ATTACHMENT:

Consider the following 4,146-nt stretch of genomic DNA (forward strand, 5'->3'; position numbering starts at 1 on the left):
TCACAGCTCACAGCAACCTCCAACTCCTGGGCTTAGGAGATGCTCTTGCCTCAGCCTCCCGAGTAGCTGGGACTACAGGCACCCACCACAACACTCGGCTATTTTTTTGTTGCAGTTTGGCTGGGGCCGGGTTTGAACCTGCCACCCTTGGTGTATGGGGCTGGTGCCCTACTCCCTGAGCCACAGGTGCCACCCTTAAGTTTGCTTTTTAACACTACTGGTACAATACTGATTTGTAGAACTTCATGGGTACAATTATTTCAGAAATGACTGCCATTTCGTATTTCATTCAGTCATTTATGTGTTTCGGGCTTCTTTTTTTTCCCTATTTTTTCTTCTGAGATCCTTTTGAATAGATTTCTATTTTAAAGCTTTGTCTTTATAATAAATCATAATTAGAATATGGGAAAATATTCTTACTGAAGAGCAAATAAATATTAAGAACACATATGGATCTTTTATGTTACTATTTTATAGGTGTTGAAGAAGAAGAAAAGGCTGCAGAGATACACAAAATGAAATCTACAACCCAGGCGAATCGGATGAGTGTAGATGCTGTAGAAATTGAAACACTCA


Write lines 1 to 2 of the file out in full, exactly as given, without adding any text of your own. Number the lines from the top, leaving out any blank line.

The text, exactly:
Consider the following 4,146-nt stretch of genomic DNA (forward strand, 5'->3'; position numbering starts at 1 on the left):
TCACAGCTCACAGCAACCTCCAACTCCTGGGCTTAGGAGATGCTCTTGCCTCAGCCTCCCGAGTAGCTGGGACTACAGGCACCCACCACAACACTCGGCTATTTTTTTGTTGCAGTTTGGCTGGGGCCGGGTTTGAACCTGCCACCCTTGGTGTATGGGGCTGGTGCCCTACTCCCTGAGCCACAGGTGCCACCCTTAAGTTTGCTTTTTAACACTACTGGTACAATACTGATTTGTAGAACTTCATGGGTACAATTATTTCAGAAATGACTGCCATTTCGTATTTCATTCAGTCATTTATGTGTTTCGGGCTTCTTTTTTTTCCCTATTTTTTCTTCTGAGATCCTTTTGAATAGATTTCTATTTTAAAGCTTTGTCTTTATAATAAATCATAATTAGAATATGGGAAAATATTCTTACTGAAGAGCAAATAAATATTAAGAACACATATGGATCTTTTATGTTACTATTTTATAGGTGTTGAAGAAGAAGAAAAGGCTGCAGAGATACACAAAATGAAATCTACAACCCAGGCGAATCGGATGAGTGTAGATGCTGTAGAAATTGAAACACTCA